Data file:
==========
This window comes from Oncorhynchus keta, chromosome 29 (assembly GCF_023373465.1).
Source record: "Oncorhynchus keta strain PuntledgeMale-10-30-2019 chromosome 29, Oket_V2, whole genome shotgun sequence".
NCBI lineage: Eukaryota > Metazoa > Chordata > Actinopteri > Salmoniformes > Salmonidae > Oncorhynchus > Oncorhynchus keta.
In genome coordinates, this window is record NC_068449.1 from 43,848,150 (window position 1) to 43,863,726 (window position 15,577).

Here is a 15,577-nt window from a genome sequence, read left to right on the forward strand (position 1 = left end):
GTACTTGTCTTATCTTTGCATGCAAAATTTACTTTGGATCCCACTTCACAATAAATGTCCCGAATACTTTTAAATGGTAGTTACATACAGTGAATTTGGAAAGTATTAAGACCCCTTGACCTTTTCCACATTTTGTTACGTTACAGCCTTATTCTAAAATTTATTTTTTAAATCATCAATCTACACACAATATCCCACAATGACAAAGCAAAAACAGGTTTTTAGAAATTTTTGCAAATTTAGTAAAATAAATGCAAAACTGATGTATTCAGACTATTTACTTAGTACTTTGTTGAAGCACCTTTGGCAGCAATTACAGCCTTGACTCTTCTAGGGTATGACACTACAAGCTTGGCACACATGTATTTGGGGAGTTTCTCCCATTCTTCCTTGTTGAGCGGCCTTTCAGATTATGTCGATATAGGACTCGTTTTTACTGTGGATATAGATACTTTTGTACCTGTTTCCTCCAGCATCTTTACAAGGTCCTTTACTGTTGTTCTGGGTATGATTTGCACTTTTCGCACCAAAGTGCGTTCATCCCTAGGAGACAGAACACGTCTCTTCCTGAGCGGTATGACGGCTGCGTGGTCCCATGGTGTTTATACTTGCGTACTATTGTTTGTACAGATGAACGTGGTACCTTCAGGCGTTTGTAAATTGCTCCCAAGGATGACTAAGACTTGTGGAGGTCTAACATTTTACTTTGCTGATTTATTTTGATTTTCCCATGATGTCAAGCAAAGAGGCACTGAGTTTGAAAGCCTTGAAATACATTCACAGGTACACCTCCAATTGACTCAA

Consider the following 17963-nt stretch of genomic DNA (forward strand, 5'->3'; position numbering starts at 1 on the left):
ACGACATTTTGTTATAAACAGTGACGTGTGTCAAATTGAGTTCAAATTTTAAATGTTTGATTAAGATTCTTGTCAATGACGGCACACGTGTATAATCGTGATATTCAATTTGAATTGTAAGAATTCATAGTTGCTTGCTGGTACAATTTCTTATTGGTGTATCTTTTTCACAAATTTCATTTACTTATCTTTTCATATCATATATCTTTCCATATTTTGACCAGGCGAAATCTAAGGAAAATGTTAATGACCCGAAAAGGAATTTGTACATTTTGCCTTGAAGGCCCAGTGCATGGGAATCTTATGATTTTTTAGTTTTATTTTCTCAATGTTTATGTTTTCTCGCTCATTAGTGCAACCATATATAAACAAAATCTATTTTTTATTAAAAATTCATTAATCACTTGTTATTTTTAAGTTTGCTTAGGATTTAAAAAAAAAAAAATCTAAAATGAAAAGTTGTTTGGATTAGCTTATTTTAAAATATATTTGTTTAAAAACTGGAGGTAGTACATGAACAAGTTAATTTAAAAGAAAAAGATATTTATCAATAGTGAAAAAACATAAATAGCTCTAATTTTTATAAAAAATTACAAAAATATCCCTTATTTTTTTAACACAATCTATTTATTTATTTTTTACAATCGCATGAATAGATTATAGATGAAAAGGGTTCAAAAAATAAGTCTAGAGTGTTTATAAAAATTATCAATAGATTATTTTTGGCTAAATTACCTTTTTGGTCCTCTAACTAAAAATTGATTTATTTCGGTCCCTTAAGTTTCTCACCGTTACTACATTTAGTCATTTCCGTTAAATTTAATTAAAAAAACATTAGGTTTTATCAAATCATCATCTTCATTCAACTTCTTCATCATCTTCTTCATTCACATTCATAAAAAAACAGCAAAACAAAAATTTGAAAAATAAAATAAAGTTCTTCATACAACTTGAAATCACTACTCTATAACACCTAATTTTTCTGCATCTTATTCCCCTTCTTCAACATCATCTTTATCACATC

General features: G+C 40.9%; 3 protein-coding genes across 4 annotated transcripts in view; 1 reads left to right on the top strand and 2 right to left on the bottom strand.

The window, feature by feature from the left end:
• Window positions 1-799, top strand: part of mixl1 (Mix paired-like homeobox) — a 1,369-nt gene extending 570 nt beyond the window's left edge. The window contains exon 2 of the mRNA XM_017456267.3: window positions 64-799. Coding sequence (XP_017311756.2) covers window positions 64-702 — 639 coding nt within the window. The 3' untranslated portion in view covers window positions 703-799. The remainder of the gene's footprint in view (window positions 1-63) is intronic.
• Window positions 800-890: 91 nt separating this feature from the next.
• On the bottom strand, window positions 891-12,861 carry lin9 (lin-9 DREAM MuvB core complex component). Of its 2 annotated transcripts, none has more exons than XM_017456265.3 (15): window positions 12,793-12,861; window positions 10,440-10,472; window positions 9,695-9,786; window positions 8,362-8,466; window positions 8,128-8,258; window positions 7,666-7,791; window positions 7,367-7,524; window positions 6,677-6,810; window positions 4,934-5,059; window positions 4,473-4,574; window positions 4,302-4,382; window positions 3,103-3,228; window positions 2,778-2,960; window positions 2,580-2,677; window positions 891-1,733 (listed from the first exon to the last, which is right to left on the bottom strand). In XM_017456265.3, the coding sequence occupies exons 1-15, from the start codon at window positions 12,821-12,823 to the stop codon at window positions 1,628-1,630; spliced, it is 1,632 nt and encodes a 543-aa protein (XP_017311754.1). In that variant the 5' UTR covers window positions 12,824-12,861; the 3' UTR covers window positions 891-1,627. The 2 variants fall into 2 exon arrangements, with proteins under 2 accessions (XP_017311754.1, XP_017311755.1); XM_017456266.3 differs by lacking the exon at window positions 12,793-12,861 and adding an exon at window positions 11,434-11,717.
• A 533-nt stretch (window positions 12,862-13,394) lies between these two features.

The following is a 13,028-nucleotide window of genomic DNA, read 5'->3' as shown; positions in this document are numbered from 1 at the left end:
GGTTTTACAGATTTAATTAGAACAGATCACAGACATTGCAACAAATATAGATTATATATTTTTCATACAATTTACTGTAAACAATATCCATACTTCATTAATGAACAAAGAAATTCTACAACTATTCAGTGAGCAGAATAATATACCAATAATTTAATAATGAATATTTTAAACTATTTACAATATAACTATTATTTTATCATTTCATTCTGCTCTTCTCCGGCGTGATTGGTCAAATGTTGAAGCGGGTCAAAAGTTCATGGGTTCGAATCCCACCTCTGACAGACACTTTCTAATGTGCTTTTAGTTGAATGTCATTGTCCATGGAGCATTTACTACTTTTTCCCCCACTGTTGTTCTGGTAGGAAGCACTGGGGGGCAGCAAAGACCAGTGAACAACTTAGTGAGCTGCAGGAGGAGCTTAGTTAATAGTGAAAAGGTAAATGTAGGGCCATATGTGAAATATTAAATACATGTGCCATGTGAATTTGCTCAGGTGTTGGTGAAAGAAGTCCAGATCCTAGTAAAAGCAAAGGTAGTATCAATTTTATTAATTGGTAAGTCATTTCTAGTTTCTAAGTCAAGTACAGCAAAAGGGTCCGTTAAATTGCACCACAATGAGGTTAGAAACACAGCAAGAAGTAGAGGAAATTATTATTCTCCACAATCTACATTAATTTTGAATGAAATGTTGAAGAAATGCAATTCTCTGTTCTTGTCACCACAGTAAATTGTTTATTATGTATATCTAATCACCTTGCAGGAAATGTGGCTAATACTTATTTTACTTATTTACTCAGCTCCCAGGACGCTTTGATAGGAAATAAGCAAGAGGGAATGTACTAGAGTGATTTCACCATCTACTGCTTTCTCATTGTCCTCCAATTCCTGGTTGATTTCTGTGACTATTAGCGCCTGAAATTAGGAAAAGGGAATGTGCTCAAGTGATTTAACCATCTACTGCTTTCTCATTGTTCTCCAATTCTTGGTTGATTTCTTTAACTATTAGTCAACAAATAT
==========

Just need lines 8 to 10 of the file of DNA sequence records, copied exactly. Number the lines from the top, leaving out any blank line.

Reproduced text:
ACGACATTTTGTTATAAACAGTGACGTGTGTCAAATTGAGTTCAAATTTTAAATGTTTGATTAAGATTCTTGTCAATGACGGCACACGTGTATAATCGTGATATTCAATTTGAATTGTAAGAATTCATAGTTGCTTGCTGGTACAATTTCTTATTGGTGTATCTTTTTCACAAATTTCATTTACTTATCTTTTCATATCATATATCTTTCCATATTTTGACCAGGCGAAATCTAAGGAAAATGTTAATGACCCGAAAAGGAATTTGTACATTTTGCCTTGAAGGCCCAGTGCATGGGAATCTTATGATTTTTTAGTTTTATTTTCTCAATGTTTATGTTTTCTCGCTCATTAGTGCAACCATATATAAACAAAATCTATTTTTTATTAAAAATTCATTAATCACTTGTTATTTTTAAGTTTGCTTAGGATTTAAAAAAAAAAAAATCTAAAATGAAAAGTTGTTTGGATTAGCTTATTTTAAAATATATTTGTTTAAAAACTGGAGGTAGTACATGAACAAGTTAATTTAAAAGAAAAAGATATTTATCAATAGTGAAAAAACATAAATAGCTCTAATTTTTATAAAAAATTACAAAAATATCCCTTATTTTTTTAACACAATCTATTTATTTATTTTTTACAATCGCATGAATAGATTATAGATGAAAAGGGTTCAAAAAATAAGTCTAGAGTGTTTATAAAAATTATCAATAGATTATTTTTGGCTAAATTACCTTTTTGGTCCTCTAACTAAAAATTGATTTATTTCGGTCCCTTAAGTTTCTCACCGTTACTACATTTAGTCATTTCCGTTAAATTTAATTAAAAAAACATTAGGTTTTATCAAATCATCATCTTCATTCAACTTCTTCATCATCTTCTTCATTCACATTCATAAAAAAACAGCAAAACAAAAATTTGAAAAATAAAATAAAGTTCTTCATACAACTTGAAATCACTACTCTATAACACCTAATTTTTCTGCATCTTATTCCCCTTCTTCAACATCATCTTTATCACATC

General features: G+C 40.9%; 3 protein-coding genes across 4 annotated transcripts in view; 1 reads left to right on the top strand and 2 right to left on the bottom strand.

The window, feature by feature from the left end: